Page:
CHARLOTTE, N.C. — Russia's economy is feeling the heavy weight of international sanctions after it invaded Ukraine and the pain isn't going away anytime soon.
The Russian economy has taken a big hit from those sanctions after the attack on Ukraine, but why?
Let's connect the dots.
The United States and its allies have leveled harsh economic sanctions in response to Russia's attack on Ukraine.
The West has cut off the Central Bank of Russia, cut Russian access to the U.S. dollar and barred Russian banks from access to "SWIFT," a worldwide system for banks to conduct transactions. Leading Russian bank Sberbank announced Wednesday that it is pulling out of European markets amid the tightening Western sanctions.
Western allies have also frozen Russia's access to $600 billion in foreign reserves, which was supposed to be its buffer to sanctions. During his State of the Union address Tuesday, President Joe Biden said the sanctions have left Russian President Vladimir Putin "isolated in the world more than he has ever been."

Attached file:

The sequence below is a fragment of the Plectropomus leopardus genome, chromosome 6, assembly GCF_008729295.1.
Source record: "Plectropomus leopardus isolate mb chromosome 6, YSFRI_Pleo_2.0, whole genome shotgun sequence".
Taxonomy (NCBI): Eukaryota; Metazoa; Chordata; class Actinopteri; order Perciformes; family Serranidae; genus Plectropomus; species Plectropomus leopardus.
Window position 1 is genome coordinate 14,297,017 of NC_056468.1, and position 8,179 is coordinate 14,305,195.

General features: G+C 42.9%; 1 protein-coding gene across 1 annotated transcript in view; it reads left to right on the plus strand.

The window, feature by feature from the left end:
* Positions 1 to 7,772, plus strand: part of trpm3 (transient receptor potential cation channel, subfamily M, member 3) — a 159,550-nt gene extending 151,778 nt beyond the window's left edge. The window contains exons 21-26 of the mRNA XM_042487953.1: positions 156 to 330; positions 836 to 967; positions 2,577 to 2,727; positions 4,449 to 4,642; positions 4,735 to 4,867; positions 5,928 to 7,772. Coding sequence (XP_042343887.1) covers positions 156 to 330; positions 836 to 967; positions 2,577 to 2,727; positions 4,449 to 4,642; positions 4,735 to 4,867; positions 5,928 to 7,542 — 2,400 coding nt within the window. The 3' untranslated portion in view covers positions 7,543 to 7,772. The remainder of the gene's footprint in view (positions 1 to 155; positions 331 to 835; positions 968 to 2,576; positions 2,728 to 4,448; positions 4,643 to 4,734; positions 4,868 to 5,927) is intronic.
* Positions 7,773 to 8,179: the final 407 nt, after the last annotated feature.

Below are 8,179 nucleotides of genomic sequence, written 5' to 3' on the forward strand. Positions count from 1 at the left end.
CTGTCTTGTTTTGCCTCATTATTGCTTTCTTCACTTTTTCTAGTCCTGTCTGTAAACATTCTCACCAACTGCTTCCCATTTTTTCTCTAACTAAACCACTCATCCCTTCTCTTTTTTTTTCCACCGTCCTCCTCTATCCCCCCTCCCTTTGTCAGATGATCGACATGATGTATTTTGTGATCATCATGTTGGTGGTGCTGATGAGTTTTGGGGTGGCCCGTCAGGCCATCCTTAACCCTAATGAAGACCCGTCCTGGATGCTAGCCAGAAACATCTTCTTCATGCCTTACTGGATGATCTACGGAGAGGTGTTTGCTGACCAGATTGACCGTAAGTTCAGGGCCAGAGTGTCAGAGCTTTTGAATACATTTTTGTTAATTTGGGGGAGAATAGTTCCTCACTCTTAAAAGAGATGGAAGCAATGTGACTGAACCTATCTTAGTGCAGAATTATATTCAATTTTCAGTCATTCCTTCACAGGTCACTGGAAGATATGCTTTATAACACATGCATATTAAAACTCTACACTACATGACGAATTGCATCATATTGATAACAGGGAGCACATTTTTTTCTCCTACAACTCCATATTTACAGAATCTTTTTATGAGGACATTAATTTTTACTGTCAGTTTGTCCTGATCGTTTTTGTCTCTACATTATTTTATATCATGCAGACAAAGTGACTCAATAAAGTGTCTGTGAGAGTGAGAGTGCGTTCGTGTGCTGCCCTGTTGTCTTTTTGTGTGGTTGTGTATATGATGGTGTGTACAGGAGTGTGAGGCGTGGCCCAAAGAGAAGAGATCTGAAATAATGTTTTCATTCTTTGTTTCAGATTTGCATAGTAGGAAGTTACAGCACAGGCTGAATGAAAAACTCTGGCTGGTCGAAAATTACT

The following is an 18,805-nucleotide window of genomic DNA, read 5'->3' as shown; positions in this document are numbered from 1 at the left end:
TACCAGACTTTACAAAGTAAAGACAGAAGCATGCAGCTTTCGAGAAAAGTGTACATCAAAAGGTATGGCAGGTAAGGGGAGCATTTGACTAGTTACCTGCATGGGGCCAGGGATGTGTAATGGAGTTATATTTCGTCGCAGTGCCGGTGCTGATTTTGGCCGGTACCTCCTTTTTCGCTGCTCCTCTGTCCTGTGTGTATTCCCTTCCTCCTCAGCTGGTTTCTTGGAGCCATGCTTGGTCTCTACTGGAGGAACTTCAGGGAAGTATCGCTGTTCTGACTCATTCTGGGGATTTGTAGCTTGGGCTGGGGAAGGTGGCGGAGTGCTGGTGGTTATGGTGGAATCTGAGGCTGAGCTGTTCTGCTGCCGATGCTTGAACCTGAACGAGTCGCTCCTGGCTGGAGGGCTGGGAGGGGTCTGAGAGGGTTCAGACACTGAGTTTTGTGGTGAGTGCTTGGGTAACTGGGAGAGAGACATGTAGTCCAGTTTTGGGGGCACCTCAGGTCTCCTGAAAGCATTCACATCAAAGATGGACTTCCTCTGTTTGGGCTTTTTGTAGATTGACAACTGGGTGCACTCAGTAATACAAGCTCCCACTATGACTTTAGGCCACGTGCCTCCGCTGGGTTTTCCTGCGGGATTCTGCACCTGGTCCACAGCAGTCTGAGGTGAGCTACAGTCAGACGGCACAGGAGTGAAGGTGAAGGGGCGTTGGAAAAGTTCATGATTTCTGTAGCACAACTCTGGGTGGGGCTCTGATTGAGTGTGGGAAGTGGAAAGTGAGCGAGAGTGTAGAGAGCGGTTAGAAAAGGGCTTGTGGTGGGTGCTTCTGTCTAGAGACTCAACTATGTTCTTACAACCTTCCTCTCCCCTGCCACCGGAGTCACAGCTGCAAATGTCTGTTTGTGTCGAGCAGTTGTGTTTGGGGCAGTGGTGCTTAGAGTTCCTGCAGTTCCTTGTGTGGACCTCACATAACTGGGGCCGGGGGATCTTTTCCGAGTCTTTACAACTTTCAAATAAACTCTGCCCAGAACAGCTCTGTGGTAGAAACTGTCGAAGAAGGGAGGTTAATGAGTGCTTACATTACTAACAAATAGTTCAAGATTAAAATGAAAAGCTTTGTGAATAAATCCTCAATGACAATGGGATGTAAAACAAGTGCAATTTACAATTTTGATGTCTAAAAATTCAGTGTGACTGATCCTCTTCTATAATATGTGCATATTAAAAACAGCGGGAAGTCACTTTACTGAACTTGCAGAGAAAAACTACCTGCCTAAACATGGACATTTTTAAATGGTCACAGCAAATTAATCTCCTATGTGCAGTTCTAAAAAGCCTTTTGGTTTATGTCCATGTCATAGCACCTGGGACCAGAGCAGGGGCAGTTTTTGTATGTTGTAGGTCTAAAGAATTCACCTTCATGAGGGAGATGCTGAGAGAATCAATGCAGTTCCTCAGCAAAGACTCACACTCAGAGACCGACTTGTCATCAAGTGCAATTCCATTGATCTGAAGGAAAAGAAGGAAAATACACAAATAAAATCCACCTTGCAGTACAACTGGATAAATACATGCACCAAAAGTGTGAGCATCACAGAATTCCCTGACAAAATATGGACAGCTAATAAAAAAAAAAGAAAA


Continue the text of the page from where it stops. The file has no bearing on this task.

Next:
And this is having a devastating effect on the Russian economy. The value of the ruble plunged and interest rates are soaring. Long lines formed at Russian ATMs as people there start to try to get as much cash out as they still can, and the pain won't end soon.
Russia doesn't have a lot of options or willing allies to help loosen the stranglehold on its economy. While China and Russia have developed close economic ties, some Chinese banks are already pushing back on processing certain transactions.
Wake Up Charlotte To Go is a daily news and weather podcast you can listen to so you can start your day with the team at Wake Up Charlotte.
SUBSCRIBE: Apple Podcasts || Spotify || Stitcher || TuneIn || Google Podcasts
All of WCNC Charlotte's podcasts are free and available for both streaming and download. You can listen now on Android, iPhone, Amazon, and other internet-connected devices. Join us from North Carolina, South Carolina, or on the go anywhere.